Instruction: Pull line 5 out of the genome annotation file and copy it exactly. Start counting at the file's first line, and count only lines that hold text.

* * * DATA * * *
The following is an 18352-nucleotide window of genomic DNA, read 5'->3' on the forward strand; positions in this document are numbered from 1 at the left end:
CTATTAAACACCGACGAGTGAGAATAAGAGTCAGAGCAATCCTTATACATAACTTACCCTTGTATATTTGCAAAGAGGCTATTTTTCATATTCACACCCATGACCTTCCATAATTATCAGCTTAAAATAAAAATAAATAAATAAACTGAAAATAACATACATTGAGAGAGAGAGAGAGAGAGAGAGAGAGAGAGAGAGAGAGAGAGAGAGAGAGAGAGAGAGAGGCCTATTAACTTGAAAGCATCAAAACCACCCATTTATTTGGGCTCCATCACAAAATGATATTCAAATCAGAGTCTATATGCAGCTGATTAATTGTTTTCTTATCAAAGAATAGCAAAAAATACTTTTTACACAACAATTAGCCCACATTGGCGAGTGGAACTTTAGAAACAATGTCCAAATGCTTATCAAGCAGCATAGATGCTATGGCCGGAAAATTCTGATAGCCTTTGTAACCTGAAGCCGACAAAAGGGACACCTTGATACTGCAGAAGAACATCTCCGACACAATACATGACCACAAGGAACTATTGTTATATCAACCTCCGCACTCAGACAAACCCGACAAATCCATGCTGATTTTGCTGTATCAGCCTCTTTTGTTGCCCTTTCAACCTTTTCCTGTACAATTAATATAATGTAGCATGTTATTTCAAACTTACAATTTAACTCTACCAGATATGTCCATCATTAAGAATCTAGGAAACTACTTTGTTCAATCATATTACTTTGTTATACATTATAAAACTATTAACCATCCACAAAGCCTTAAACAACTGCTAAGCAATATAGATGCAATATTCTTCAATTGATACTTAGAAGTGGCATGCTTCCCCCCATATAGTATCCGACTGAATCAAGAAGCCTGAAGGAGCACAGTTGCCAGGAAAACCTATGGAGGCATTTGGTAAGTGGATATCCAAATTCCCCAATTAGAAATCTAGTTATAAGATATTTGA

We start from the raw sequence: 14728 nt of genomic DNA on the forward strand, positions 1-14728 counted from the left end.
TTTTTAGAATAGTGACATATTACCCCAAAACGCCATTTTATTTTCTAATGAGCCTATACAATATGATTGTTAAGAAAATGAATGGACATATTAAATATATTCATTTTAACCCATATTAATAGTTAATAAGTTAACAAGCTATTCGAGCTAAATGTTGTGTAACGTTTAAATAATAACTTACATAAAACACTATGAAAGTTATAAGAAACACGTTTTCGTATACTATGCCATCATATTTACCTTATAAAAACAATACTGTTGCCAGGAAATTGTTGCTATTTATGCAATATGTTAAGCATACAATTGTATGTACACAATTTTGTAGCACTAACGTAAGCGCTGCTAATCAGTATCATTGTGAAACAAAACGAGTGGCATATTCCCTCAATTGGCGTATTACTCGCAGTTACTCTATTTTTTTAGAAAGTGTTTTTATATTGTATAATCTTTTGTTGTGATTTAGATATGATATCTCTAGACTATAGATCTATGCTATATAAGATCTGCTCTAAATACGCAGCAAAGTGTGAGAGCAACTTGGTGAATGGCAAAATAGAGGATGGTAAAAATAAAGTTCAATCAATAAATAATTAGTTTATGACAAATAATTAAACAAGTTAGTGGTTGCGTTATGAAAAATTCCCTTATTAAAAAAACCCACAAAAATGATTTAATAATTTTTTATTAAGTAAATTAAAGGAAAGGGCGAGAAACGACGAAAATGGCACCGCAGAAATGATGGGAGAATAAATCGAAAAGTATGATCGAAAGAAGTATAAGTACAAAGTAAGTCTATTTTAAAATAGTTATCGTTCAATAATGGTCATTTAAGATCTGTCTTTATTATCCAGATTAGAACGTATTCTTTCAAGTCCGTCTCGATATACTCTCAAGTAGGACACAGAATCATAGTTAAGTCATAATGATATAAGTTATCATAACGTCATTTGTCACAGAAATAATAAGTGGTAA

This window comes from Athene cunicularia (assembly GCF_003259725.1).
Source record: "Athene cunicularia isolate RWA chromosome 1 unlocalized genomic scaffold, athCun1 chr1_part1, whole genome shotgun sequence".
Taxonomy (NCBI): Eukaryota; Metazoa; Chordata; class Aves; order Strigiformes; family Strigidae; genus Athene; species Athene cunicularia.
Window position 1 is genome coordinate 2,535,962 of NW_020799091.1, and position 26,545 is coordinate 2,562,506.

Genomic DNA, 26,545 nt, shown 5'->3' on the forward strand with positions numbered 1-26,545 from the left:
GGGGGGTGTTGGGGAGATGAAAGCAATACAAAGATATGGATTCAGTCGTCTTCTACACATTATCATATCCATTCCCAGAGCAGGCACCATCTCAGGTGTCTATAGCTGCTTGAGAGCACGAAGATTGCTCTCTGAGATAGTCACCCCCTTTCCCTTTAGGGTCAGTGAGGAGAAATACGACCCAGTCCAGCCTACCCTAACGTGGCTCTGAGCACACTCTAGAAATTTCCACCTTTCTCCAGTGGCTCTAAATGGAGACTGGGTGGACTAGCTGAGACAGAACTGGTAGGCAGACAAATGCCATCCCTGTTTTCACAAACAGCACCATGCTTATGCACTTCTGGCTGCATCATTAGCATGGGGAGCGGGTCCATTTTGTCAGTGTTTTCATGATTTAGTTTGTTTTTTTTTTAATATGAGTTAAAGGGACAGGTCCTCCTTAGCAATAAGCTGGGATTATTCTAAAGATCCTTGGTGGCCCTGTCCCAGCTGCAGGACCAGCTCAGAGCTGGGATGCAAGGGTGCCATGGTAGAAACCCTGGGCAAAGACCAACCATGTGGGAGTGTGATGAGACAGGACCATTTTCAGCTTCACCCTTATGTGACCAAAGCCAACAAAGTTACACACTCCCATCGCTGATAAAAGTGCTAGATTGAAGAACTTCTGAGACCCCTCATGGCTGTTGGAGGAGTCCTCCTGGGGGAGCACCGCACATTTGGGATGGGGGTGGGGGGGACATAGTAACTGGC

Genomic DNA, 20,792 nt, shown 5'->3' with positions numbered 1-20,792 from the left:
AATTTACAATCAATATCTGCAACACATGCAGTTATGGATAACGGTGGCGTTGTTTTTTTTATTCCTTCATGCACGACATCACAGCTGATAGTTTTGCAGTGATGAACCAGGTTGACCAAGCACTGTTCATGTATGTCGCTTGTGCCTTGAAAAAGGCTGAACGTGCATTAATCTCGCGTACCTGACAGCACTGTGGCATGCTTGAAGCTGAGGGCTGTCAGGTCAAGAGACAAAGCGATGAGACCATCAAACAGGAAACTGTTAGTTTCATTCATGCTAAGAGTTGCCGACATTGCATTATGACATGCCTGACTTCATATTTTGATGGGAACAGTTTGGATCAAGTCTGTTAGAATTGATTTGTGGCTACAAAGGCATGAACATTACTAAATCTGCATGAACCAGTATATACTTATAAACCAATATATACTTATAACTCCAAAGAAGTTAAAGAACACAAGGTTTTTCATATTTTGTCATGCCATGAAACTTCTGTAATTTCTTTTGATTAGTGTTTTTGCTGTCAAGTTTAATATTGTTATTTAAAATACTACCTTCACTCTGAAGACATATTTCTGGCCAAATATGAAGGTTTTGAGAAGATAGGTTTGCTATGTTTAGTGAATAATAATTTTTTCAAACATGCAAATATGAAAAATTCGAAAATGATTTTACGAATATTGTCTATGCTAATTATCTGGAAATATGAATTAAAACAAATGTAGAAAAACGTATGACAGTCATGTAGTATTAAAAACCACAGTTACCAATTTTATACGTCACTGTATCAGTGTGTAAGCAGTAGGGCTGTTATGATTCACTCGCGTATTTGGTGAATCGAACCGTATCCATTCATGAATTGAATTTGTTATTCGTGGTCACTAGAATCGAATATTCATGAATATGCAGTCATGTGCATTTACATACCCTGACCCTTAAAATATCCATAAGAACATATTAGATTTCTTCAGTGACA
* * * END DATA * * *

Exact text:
This window comes from Athene cunicularia (assembly GCF_003259725.1).